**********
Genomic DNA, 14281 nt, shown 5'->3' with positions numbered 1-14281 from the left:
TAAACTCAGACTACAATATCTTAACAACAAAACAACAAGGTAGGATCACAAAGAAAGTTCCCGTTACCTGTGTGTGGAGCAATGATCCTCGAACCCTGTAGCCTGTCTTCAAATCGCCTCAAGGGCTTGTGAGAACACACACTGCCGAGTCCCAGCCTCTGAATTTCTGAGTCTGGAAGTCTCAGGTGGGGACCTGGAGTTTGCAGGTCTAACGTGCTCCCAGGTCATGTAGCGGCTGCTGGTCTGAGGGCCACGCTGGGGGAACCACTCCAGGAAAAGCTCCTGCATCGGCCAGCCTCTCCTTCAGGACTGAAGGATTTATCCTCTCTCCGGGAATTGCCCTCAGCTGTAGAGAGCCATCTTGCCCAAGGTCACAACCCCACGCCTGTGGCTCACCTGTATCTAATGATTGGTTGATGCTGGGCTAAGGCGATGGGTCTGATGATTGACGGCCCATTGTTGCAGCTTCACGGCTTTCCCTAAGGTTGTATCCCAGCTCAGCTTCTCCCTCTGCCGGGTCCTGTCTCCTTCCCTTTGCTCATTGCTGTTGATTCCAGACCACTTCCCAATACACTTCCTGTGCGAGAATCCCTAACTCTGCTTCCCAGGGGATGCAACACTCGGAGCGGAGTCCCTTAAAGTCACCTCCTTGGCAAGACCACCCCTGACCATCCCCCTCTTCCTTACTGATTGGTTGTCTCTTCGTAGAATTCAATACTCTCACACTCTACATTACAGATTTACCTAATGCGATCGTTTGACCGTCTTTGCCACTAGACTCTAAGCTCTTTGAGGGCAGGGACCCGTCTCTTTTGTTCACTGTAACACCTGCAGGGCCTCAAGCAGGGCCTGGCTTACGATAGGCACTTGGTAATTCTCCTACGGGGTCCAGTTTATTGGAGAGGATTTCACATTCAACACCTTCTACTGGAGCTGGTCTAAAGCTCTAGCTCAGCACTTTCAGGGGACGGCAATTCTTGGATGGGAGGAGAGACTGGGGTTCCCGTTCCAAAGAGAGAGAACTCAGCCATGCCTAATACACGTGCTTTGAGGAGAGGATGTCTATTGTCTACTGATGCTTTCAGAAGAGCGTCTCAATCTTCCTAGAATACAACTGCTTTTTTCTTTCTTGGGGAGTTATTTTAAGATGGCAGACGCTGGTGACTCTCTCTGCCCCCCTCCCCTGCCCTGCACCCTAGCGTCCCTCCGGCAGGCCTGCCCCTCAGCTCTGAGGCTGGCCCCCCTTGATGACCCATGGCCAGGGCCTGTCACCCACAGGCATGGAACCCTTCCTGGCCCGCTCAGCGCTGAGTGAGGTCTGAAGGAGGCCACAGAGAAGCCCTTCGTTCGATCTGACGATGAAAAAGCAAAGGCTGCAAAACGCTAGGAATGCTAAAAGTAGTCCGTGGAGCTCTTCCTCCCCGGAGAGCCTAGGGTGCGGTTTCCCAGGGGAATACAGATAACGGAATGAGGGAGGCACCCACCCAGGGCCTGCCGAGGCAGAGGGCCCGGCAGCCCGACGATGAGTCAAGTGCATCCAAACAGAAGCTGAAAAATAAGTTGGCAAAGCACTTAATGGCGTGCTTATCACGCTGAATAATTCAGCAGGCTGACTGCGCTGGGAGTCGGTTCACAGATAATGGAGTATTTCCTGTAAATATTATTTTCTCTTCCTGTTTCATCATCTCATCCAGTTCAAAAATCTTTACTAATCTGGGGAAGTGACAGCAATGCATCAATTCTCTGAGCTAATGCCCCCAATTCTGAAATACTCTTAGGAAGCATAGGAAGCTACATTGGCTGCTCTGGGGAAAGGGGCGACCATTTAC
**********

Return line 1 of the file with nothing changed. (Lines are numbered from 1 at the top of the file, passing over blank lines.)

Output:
Genomic DNA, 14281 nt, shown 5'->3' with positions numbered 1-14281 from the left: